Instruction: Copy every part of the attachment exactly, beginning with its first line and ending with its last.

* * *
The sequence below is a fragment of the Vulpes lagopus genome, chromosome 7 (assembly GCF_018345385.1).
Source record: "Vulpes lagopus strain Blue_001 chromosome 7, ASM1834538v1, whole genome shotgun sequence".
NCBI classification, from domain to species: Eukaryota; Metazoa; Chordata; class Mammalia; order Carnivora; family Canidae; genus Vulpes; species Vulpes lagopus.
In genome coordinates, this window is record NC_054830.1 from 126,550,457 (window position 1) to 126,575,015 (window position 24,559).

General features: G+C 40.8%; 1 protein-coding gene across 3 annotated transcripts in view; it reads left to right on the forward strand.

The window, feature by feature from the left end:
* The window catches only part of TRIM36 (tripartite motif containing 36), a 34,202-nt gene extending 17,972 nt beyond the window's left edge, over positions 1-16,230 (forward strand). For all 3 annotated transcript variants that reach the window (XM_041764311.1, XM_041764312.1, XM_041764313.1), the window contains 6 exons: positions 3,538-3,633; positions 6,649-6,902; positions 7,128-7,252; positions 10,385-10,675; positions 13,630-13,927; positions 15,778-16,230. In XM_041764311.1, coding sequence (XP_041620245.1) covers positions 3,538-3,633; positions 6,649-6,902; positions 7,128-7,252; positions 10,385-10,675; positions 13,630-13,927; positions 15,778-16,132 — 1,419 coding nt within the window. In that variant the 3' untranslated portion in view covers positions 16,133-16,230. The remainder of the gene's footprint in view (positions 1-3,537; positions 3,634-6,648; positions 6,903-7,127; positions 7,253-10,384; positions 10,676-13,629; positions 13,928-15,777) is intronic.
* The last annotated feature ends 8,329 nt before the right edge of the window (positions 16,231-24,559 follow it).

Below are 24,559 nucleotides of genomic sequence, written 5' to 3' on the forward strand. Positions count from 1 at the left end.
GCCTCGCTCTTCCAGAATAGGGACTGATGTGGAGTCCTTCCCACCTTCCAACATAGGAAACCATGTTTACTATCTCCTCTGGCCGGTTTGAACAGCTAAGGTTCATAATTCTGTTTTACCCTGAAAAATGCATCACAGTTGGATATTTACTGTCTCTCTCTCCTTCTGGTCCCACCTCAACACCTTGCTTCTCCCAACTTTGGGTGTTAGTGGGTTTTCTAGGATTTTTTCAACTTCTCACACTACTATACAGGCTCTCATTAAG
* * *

The sequence below is a fragment of the Vulpes lagopus genome, chromosome 7 (assembly GCF_018345385.1).
Source record: "Vulpes lagopus strain Blue_001 chromosome 7, ASM1834538v1, whole genome shotgun sequence".
NCBI classification, from domain to species: Eukaryota; Metazoa; Chordata; class Mammalia; order Carnivora; family Canidae; genus Vulpes; species Vulpes lagopus.
In genome coordinates, this window is record NC_054830.1 from 126,550,457 (window position 1) to 126,575,015 (window position 24,559).

General features: G+C 40.8%; 1 protein-coding gene across 3 annotated transcripts in view; it reads left to right on the forward strand.

The window, feature by feature from the left end:
* The window catches only part of TRIM36 (tripartite motif containing 36), a 34,202-nt gene extending 17,972 nt beyond the window's left edge, over positions 1-16,230 (forward strand). For all 3 annotated transcript variants that reach the window (XM_041764311.1, XM_041764312.1, XM_041764313.1), the window contains 6 exons: positions 3,538-3,633; positions 6,649-6,902; positions 7,128-7,252; positions 10,385-10,675; positions 13,630-13,927; positions 15,778-16,230. In XM_041764311.1, coding sequence (XP_041620245.1) covers positions 3,538-3,633; positions 6,649-6,902; positions 7,128-7,252; positions 10,385-10,675; positions 13,630-13,927; positions 15,778-16,132 — 1,419 coding nt within the window. In that variant the 3' untranslated portion in view covers positions 16,133-16,230. The remainder of the gene's footprint in view (positions 1-3,537; positions 3,634-6,648; positions 6,903-7,127; positions 7,253-10,384; positions 10,676-13,629; positions 13,928-15,777) is intronic.
* The last annotated feature ends 8,329 nt before the right edge of the window (positions 16,231-24,559 follow it).

Below are 24,559 nucleotides of genomic sequence, written 5' to 3' on the forward strand. Positions count from 1 at the left end.
GCCTCGCTCTTCCAGAATAGGGACTGATGTGGAGTCCTTCCCACCTTCCAACATAGGAAACCATGTTTACTATCTCCTCTGGCCGGTTTGAACAGCTAAGGTTCATAATTCTGTTTTACCCTGAAAAATGCATCACAGTTGGATATTTACTGTCTCTCTCTCCTTCTGGTCCCACCTCAACACCTTGCTTCTCCCAACTTTGGGTGTTAGTGGGTTTTCTAGGATTTTTTCAACTTCTCACACTACTATACAGGCTCTCATTAAG